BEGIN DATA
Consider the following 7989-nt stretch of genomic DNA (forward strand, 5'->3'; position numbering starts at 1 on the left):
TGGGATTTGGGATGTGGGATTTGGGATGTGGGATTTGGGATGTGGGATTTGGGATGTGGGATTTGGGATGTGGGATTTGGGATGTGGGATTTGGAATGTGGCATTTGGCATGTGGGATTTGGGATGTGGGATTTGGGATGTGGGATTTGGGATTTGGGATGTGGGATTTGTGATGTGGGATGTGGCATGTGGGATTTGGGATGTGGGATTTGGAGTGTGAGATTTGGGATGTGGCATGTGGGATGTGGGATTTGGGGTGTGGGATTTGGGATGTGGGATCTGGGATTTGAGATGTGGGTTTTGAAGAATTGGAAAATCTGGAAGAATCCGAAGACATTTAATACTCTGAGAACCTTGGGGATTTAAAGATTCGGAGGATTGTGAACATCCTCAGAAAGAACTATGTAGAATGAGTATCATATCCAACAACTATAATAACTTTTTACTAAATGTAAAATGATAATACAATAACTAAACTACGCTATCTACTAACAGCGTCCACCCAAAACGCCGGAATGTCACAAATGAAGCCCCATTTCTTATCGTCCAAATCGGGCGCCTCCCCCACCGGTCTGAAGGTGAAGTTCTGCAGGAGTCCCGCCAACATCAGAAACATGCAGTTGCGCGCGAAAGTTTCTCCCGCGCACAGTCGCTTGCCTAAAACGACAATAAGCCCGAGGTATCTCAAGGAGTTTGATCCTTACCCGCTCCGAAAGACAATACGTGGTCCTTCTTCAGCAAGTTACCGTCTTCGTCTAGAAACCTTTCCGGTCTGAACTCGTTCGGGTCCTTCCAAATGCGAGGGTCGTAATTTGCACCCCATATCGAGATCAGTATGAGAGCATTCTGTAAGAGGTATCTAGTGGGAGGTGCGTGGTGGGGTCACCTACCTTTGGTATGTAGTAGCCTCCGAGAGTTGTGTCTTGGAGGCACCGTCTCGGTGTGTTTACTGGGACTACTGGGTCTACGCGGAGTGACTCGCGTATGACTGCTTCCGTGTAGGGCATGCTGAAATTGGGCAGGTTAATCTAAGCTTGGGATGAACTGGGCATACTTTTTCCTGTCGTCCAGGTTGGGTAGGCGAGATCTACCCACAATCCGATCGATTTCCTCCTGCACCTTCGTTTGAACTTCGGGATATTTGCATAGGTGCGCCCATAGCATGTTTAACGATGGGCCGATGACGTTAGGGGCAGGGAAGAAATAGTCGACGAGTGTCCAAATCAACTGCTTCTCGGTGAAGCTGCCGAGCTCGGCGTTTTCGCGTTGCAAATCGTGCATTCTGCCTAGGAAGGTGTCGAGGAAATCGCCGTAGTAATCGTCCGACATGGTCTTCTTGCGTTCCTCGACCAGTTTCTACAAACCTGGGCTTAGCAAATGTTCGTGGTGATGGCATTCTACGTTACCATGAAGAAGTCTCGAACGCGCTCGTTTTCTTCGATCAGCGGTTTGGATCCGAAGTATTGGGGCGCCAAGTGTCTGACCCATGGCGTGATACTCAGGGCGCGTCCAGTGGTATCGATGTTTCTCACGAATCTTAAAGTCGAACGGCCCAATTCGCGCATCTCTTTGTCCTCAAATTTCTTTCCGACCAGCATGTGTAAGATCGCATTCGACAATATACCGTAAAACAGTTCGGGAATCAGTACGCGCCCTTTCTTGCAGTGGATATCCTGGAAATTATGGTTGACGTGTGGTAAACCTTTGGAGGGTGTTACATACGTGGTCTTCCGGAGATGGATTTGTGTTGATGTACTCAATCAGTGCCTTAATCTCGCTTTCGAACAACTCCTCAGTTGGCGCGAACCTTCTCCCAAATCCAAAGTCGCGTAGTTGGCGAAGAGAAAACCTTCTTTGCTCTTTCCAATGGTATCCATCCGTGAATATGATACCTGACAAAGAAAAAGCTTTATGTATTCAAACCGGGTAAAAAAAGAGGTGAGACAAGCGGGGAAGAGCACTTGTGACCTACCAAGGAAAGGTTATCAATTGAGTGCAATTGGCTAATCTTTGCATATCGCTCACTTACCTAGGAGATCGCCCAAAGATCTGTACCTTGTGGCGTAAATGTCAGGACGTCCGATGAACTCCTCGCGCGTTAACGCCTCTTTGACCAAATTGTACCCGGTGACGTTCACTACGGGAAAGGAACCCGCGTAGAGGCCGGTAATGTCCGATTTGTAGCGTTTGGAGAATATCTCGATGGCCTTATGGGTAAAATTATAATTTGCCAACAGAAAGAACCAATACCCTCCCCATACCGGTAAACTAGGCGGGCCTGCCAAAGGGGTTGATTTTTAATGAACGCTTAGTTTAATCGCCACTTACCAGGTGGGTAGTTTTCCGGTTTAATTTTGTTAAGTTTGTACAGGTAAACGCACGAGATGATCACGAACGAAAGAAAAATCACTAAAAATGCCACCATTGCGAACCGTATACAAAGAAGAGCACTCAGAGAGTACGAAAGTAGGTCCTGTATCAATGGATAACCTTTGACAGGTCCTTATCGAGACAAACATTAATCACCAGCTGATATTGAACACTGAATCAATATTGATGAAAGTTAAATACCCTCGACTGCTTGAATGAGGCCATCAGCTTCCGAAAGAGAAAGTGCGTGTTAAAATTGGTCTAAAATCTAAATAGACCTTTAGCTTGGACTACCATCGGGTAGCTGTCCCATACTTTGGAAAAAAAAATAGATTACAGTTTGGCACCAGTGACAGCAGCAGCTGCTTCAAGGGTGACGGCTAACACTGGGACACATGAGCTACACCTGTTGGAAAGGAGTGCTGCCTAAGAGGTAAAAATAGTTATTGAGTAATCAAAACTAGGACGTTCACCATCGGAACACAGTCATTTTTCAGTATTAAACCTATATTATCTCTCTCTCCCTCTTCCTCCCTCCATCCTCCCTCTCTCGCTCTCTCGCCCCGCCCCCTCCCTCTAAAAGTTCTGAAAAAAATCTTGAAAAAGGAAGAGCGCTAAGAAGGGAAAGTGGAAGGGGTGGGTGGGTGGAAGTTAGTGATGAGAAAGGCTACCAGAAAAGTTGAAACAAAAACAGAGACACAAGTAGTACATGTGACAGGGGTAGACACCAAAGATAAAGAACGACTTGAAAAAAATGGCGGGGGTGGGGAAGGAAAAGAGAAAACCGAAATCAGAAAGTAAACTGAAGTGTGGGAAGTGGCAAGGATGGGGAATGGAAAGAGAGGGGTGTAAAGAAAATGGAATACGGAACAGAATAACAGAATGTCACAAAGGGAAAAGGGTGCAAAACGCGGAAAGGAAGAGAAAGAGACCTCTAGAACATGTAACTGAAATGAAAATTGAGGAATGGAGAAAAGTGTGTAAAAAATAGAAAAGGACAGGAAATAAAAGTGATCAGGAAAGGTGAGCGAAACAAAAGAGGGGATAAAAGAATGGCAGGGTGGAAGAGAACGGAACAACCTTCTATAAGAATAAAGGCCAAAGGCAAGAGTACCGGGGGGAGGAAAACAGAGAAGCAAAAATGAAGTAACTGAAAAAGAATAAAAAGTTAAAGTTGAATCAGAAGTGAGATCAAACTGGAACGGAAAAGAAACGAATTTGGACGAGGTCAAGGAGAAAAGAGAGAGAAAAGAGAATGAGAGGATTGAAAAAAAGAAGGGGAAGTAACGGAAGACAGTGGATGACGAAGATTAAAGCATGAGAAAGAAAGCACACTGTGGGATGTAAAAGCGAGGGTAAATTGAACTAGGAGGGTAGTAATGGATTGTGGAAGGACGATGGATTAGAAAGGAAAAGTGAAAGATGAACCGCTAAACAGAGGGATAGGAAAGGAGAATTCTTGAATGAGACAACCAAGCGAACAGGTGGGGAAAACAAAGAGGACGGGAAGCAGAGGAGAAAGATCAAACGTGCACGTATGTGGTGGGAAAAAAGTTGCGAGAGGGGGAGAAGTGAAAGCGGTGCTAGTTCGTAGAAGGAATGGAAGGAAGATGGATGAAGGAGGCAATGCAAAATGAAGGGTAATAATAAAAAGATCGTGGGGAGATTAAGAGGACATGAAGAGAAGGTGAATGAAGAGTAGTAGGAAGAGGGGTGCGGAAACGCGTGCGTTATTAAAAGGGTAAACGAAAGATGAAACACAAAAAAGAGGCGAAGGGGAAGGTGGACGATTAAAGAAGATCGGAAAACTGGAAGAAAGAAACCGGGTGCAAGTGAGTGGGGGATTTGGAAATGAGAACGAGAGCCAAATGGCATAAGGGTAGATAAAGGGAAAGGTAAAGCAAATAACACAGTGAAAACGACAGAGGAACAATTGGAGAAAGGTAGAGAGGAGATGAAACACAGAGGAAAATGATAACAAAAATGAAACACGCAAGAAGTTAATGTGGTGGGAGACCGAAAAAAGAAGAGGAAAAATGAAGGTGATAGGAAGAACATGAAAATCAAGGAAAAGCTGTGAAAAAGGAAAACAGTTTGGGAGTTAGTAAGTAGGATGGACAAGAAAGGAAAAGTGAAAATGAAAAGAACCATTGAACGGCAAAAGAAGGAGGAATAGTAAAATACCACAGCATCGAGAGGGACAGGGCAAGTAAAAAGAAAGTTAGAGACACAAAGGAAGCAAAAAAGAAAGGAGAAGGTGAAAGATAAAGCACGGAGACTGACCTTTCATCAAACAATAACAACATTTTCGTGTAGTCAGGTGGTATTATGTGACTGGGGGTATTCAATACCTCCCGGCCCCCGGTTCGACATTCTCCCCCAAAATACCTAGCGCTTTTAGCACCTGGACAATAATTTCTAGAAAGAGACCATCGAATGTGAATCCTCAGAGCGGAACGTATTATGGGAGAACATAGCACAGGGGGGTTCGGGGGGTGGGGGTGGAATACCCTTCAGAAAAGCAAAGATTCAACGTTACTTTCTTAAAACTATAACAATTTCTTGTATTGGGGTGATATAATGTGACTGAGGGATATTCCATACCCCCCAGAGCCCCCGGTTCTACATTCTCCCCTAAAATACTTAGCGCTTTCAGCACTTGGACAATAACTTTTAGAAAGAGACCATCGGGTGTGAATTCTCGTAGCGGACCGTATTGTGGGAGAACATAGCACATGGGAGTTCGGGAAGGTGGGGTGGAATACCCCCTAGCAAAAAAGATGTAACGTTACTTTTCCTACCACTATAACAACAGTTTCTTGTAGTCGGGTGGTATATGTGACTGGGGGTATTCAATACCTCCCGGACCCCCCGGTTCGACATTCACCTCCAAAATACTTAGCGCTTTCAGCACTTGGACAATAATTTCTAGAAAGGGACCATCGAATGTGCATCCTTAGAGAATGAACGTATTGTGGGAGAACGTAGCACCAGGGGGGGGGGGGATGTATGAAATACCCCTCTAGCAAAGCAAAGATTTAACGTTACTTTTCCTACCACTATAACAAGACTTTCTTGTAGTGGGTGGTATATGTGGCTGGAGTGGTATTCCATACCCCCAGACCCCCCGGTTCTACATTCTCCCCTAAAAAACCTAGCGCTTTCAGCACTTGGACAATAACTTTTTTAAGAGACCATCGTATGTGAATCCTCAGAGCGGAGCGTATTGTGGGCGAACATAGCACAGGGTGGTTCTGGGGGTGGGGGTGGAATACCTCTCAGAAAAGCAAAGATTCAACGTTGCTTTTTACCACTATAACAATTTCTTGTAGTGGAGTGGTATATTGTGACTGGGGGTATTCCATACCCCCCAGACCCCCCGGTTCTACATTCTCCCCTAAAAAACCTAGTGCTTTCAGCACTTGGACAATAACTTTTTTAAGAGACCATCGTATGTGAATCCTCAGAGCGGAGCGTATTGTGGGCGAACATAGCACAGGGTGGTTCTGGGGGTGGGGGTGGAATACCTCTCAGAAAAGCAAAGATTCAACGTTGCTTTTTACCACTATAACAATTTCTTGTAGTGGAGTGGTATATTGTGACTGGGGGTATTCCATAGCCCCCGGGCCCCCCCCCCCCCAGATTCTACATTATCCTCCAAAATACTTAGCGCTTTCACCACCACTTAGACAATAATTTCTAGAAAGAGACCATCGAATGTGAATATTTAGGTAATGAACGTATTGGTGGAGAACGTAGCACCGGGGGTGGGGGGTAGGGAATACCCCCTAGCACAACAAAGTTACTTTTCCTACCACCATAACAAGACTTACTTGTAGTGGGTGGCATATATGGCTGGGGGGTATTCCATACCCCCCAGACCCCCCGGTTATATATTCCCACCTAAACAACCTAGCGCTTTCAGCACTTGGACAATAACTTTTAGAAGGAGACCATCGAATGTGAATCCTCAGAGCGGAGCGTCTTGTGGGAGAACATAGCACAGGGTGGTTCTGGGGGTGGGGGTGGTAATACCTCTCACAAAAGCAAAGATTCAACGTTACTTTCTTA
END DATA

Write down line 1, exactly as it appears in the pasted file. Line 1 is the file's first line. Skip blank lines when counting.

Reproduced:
Consider the following 7989-nt stretch of genomic DNA (forward strand, 5'->3'; position numbering starts at 1 on the left):